Since the hospital stay, dad's GP has been increasingly concerned. That was followed by a bout with this very bad cold that has been going the rounds, and has settled on people's chests and lingered. Dad became convinced he had cheese stuck in his throat and wouldn't be persuaded otherwise. When I refused to take him to A&E he called his next door neighbour who - knowing no better - sat up at the hospital with him for a few hours and then called me when they got in at 1.30am to tell me what had happened. Dad has been calling at all hours because he's frightened he's going to stop breathing and wants one of us to go down and stay the night "just for tonight", but this has been going on for weeks. His hygiene is suffering. He doesn't want a shower, refuses to change the incontinence pads he's been wearing since the UTI and I don't think is eating as much - apart from when one of us takes him out for lunch. His carer is scheduled to take him out twice a week as well - to get dad out and about and to make me feel less guilty if I can't take him out at a weekend. It turns out that he's been sleeping in his chair downstairs some of the time - which has meant that his legs have swollen so much that his leg ulcers have broken out again.

We've been discussing care homes. Dad has always (ie I remember from being a young child) that he would never go into a home. He has seemed, recently, to be accepting that he may need to, especially as he won't be able to manage the stairs for much longer (he has osteoporosis in one hip). But the occasional rational discussions don't last long - he forgets we've discussed it, he becomes agitated, angry, and we're back to square one.

All this has been taking an increasing toll on me. I feel like I'm going mad. On one level, staying down at my dad's overnight, talking to him, doing things for him sounds perfectly reasonable - but I know that I'm dreading the 'phone going, I'm panicking at the thought of it, I'm exhausted, I'm in tears for no apparent reason, work is suffering.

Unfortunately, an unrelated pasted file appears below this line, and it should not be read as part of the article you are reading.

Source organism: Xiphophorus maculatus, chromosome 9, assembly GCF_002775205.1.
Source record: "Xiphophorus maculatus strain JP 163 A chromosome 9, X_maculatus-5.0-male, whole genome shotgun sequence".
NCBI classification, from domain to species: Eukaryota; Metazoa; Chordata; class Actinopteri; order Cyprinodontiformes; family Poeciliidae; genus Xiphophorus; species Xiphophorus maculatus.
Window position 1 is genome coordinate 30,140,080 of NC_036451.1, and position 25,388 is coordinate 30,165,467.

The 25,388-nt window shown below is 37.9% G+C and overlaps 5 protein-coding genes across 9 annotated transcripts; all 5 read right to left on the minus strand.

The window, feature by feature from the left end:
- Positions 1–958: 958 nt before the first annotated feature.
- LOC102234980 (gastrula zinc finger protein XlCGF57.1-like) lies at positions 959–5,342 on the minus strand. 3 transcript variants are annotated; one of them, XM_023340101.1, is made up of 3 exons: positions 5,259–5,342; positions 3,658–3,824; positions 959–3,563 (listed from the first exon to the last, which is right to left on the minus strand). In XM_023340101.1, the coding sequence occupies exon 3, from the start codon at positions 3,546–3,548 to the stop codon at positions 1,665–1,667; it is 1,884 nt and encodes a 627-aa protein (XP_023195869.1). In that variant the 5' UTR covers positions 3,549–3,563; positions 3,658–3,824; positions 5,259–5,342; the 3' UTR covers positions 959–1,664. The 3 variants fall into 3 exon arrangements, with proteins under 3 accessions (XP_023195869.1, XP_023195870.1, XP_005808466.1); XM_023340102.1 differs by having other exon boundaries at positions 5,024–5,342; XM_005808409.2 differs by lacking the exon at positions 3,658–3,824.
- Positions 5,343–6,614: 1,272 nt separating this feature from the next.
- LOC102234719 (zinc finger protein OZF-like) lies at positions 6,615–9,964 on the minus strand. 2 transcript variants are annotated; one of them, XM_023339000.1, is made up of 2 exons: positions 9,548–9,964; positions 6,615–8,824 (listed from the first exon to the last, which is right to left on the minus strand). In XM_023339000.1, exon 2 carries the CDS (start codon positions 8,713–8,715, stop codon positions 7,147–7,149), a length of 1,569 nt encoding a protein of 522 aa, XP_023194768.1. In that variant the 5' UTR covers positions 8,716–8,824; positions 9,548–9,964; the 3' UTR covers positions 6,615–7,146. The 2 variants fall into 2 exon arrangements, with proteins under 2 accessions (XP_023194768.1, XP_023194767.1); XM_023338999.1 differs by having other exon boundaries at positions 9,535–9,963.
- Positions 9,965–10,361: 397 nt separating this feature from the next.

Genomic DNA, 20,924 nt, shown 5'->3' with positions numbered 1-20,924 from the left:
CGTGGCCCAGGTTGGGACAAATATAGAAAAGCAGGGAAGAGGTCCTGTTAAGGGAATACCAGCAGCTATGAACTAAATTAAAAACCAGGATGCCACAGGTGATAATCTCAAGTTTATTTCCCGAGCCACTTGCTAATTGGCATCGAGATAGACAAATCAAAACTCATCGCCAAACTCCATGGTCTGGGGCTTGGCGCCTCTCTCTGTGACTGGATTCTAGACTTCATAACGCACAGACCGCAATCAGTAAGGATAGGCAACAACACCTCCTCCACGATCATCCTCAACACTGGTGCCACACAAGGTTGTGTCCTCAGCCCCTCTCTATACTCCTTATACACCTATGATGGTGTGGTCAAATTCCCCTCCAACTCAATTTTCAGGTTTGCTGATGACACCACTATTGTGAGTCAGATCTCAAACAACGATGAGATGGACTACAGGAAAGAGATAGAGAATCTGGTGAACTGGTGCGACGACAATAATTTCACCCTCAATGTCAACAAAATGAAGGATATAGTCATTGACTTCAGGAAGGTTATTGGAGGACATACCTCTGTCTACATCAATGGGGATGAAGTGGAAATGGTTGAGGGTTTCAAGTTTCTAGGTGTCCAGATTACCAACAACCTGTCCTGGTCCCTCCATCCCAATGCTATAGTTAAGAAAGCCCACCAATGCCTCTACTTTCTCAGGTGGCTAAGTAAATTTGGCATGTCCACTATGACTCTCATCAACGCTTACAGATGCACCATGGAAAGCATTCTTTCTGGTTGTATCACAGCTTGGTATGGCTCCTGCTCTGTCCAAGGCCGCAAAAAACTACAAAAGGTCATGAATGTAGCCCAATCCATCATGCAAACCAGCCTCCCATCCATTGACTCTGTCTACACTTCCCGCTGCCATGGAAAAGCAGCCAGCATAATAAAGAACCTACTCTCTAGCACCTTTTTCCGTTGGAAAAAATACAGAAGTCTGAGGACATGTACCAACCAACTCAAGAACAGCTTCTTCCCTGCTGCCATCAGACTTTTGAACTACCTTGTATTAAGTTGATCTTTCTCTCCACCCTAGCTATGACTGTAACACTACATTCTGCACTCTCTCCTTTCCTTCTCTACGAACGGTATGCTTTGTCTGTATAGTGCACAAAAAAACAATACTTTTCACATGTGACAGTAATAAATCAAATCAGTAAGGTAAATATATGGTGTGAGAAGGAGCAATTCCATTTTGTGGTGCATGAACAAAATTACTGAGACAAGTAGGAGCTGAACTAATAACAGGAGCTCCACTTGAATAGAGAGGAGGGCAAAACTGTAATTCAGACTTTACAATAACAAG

We finally got dad to agree, albeit reluctantly, to go into respite care last Wednesday to give me, and my brother, a break. This was after a week of multiple phone calls from my dad, my brother, carers, dad's GP ... and me leaving work early every day for a week to take my dad to an appointment or deal with some "emergency". In the middle of all this was my uncle's funeral (which we didn't tell dad about - he couldn't have travelled). Dad seemed to recognise that I was at the end of my tether, which is why he finally agreed to go in. But we'd only been in the care home a few minutes when he started saying he didn't like it and wasn't staying. My brother left after an hour as his presence was just winding up my dad more. He first went to get dad some tea (he hadn't eaten and had missed the evening meal), which I managed to get dad to eat. But each time I tried to leave he got more and more agitated and was trying to follow me We eventually persuaded him that he needed to stay for at least one night so that I wasn't worried about him. I left in tears. Someone from the care home called later that evening to tell me he'd calmed down, was a changed person, and was looking forward to his full English! So I could relax.

But he got increasingly agitated on and off over the next few days. His GP has been involved, as has the urgent care team. They've assessed his mental capacity, with a view to getting a DOLS - but he's assessed as having capacity and understanding the risks of going home. Our minister spent two hours with him yesterday. My brother has been bearing the brunt of this particular episode as I'm at the end of my tether. We both work full time, and I've having problems at work now which are in danger of pushing me over the edge. I'm likely to be signed off sick next week. In some ways that would have been a relief as - with dad in respite care - I might have been able to get some rest. But it all culminated in dad going home last night - they could no longer keep him there against his will. I've seen dad kick off a lot over the years (not just post-dementia) and I know how hard it is to cope with. The urgent care person assessed him on his stairs, and he was ok - so had to leave him at home. My brother spoke to dad last night. Dad started ringing me before eight this morning saying how bad he's feeling. I'm ashamed to say I haven't been down. I know I'll have to at some point - but I'm at screaming point. How can he say he doesn't need help, when he's on the 'phone all the time saying how bad he feels and he can't be on his own? I know he's not reasoning properly ... but we don't know where to turn next.